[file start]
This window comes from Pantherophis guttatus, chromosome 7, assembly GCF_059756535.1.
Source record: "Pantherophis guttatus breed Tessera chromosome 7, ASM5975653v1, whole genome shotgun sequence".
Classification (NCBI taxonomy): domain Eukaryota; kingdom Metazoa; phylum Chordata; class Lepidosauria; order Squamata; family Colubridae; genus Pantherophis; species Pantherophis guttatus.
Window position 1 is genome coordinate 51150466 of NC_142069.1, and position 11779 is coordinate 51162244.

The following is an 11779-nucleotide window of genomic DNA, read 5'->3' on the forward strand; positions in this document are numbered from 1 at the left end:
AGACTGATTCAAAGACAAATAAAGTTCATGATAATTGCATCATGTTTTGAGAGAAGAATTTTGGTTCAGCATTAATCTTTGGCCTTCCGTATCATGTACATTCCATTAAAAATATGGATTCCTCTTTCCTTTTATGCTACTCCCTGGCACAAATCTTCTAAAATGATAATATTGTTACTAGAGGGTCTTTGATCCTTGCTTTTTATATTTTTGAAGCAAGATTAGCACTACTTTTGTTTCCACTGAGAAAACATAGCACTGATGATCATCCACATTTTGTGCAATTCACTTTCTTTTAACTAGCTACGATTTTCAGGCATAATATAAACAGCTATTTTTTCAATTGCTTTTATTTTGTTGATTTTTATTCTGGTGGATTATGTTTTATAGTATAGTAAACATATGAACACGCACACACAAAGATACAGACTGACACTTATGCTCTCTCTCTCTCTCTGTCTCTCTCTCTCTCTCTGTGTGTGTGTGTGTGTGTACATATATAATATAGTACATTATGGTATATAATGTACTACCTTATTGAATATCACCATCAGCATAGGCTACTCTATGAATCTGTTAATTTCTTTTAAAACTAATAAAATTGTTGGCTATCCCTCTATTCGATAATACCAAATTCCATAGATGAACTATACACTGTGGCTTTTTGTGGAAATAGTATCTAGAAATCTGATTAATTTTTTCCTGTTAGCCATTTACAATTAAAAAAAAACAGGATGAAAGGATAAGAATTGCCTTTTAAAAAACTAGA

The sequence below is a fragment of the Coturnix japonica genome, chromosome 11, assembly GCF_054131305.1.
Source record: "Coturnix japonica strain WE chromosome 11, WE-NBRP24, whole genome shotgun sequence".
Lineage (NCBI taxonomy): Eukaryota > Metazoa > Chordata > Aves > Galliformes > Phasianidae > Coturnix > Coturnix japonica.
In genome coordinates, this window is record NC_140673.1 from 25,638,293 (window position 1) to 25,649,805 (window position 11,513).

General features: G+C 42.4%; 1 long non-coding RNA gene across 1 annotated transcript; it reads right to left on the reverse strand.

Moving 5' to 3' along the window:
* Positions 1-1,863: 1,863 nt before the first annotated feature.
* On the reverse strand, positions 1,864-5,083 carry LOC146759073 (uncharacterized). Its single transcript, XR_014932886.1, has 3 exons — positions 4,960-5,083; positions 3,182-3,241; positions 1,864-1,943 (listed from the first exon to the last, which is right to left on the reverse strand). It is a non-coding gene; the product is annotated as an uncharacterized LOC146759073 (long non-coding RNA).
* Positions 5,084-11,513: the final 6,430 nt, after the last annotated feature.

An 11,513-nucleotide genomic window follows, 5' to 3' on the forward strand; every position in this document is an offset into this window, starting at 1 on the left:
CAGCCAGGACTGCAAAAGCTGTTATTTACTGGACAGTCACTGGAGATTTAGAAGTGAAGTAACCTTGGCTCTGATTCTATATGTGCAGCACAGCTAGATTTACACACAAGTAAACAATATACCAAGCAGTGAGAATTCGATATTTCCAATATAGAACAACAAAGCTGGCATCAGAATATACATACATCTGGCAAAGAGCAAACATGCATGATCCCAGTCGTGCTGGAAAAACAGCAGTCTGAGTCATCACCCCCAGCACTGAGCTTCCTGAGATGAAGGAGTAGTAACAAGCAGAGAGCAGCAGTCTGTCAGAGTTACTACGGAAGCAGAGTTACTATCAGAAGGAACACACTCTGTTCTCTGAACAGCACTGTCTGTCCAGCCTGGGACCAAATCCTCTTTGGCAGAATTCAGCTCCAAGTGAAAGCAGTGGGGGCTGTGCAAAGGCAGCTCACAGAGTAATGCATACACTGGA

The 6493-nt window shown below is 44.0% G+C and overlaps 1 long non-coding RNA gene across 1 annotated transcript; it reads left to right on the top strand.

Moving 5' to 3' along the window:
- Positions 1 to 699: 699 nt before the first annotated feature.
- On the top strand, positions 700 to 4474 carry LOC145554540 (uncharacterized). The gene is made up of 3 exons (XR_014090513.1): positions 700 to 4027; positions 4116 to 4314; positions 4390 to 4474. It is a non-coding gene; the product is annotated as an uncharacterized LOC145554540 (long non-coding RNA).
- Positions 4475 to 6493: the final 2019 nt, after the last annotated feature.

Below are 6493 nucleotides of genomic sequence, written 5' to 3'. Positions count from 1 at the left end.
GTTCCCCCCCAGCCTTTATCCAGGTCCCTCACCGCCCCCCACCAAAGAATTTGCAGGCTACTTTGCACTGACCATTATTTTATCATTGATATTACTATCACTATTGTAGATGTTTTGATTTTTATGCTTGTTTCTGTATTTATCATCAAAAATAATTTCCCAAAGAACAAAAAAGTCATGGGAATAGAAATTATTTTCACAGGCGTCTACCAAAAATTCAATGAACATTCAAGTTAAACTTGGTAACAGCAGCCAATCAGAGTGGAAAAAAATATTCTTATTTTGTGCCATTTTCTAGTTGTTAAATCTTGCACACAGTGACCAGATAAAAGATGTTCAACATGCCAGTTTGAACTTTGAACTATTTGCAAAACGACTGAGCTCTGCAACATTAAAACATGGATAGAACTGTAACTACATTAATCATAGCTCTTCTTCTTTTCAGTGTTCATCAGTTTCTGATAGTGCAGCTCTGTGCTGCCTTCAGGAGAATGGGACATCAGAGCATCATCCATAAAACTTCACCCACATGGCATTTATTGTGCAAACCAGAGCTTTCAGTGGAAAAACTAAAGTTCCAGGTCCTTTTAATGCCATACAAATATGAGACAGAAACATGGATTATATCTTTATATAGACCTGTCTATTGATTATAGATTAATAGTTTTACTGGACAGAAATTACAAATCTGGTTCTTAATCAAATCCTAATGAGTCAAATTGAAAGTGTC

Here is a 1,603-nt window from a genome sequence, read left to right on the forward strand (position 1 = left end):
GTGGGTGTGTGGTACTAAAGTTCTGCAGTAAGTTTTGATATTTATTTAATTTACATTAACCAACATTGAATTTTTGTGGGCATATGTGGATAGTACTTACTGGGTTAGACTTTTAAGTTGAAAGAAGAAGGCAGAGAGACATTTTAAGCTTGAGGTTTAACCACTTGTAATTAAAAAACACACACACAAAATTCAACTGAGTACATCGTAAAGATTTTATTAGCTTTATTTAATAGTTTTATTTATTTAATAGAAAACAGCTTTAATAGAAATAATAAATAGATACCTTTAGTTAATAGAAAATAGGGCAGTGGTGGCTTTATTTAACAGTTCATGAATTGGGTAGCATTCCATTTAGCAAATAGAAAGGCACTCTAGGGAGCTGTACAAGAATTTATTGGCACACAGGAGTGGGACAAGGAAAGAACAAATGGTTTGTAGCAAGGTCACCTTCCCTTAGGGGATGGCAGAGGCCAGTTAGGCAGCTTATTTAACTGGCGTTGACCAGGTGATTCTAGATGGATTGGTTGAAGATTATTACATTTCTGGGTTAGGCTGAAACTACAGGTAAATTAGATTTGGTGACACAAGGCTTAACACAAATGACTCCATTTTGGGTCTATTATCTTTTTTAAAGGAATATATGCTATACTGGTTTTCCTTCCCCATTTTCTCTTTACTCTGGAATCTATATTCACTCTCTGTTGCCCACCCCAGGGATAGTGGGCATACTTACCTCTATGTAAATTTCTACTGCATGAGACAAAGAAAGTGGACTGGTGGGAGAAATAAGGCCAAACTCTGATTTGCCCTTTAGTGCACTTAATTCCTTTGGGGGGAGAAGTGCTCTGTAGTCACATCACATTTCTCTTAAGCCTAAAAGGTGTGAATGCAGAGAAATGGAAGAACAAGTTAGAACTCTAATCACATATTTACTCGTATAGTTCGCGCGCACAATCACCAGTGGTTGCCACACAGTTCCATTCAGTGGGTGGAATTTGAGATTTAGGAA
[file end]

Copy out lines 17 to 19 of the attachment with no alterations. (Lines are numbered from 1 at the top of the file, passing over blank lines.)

CAGCCAGGACTGCAAAAGCTGTTATTTACTGGACAGTCACTGGAGATTTAGAAGTGAAGTAACCTTGGCTCTGATTCTATATGTGCAGCACAGCTAGATTTACACACAAGTAAACAATATACCAAGCAGTGAGAATTCGATATTTCCAATATAGAACAACAAAGCTGGCATCAGAATATACATACATCTGGCAAAGAGCAAACATGCATGATCCCAGTCGTGCTGGAAAAACAGCAGTCTGAGTCATCACCCCCAGCACTGAGCTTCCTGAGATGAAGGAGTAGTAACAAGCAGAGAGCAGCAGTCTGTCAGAGTTACTACGGAAGCAGAGTTACTATCAGAAGGAACACACTCTGTTCTCTGAACAGCACTGTCTGTCCAGCCTGGGACCAAATCCTCTTTGGCAGAATTCAGCTCCAAGTGAAAGCAGTGGGGGCTGTGCAAAGGCAGCTCACAGAGTAATGCATACACTGGA

The 6493-nt window shown below is 44.0% G+C and overlaps 1 long non-coding RNA gene across 1 annotated transcript; it reads left to right on the top strand.

Moving 5' to 3' along the window: